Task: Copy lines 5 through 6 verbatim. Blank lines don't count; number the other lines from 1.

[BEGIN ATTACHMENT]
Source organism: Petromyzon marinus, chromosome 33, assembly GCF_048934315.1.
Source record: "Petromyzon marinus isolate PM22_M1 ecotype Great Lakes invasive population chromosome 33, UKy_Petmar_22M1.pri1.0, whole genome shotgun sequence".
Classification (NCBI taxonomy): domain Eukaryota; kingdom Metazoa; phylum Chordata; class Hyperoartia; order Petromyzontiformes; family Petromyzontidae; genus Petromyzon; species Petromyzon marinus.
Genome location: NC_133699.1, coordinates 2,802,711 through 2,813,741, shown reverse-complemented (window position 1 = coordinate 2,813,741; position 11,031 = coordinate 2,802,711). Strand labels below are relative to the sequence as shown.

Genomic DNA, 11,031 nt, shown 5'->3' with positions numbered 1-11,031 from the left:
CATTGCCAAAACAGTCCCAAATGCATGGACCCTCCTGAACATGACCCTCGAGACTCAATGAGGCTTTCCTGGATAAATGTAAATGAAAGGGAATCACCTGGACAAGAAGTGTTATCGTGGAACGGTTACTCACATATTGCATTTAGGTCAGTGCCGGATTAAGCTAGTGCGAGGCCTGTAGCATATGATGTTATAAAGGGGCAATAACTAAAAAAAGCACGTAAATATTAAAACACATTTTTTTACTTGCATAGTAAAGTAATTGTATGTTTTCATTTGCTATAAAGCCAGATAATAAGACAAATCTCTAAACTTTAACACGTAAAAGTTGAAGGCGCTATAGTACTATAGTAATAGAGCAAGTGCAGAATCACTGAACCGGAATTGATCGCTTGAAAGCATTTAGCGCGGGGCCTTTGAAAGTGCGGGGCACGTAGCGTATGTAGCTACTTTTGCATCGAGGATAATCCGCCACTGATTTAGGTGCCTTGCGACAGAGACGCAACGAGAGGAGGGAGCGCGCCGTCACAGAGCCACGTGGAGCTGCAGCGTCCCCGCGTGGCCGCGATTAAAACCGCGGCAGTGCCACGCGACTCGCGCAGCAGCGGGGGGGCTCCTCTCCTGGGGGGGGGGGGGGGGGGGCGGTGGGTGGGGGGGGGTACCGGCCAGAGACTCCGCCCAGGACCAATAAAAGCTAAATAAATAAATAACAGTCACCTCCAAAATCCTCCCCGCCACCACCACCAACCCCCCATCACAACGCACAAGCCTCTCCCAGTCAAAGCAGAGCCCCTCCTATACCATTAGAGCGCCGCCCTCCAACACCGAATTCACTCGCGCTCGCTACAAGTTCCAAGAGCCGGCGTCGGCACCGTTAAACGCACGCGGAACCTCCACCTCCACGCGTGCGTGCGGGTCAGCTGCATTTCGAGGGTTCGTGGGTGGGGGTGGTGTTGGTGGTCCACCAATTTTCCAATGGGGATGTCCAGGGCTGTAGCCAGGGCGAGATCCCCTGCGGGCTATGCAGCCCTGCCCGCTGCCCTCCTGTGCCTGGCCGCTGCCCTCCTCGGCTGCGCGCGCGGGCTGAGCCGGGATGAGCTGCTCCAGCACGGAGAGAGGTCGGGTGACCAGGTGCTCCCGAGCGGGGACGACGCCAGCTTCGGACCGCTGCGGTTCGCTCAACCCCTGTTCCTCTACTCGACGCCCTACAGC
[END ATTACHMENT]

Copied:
Genomic DNA, 11,031 nt, shown 5'->3' with positions numbered 1-11,031 from the left:
CATTGCCAAAACAGTCCCAAATGCATGGACCCTCCTGAACATGACCCTCGAGACTCAATGAGGCTTTCCTGGATAAATGTAAATGAAAGGGAATCACCTGGACAAGAAGTGTTATCGTGGAACGGTTACTCACATATTGCATTTAGGTCAGTGCCGGATTAAGCTAGTGCGAGGCCTGTAGCATATGATGTTATAAAGGGGCAATAACTAAAAAAAGCACGTAAATATTAAAACACATTTTTTTACTTGCATAGTAAAGTAATTGTATGTTTTCATTTGCTATAAAGCCAGATAATAAGACAAATCTCTAAACTTTAACACGTAAAAGTTGAAGGCGCTATAGTACTATAGTAATAGAGCAAGTGCAGAATCACTGAACCGGAATTGATCGCTTGAAAGCATTTAGCGCGGGGCCTTTGAAAGTGCGGGGCACGTAGCGTATGTAGCTACTTTTGCATCGAGGATAATCCGCCACTGATTTAGGTGCCTTGCGACAGAGACGCAACGAGAGGAGGGAGCGCGCCGTCACAGAGCCACGTGGAGCTGCAGCGTCCCCGCGTGGCCGCGATTAAAACCGCGGCAGTGCCACGCGACTCGCGCAGCAGCGGGGGGGCTCCTCTCCTGGGGGGGGGGGGGGGGGGGCGGTGGGTGGGGGGGGGTACCGGCCAGAGACTCCGCCCAGGACCAATAAAAGCTAAATAAATAAATAACAGTCACCTCCAAAATCCTCCCCGCCACCACCACCAACCCCCCATCACAACGCACAAGCCTCTCCCAGTCAAAGCAGAGCCCCTCCTATACCATTAGAGCGCCGCCCTCCAACACCGAATTCACTCGCGCTCGCTACAAGTTCCAAGAGCCGGCGTCGGCACCGTTAAACGCACGCGGAACCTCCACCTCCACGCGTGCGTGCGGGTCAGCTGCATTTCGAGGGTTCGTGGGTGGGGGTGGTGTTGGTGGTCCACCAATTTTCCAATGGGGATGTCCAGGGCTGTAGCCAGGGCGAGATCCCCTGCGGGCTATGCAGCCCTGCCCGCTGCCCTCCTGTGCCTGGCCGCTGCCCTCCTCGGCTGCGCGCGCGGGCTGAGCCGGGATGAGCTGCTCCAGCACGGAGAGAGGTCGGGTGACCAGGTGCTCCCGAGCGGGGACGACGCCAGCTTCGGACCGCTGCGGTTCGCTCAACCCCTGTTCCTCTACTCGACGCCCTACAGC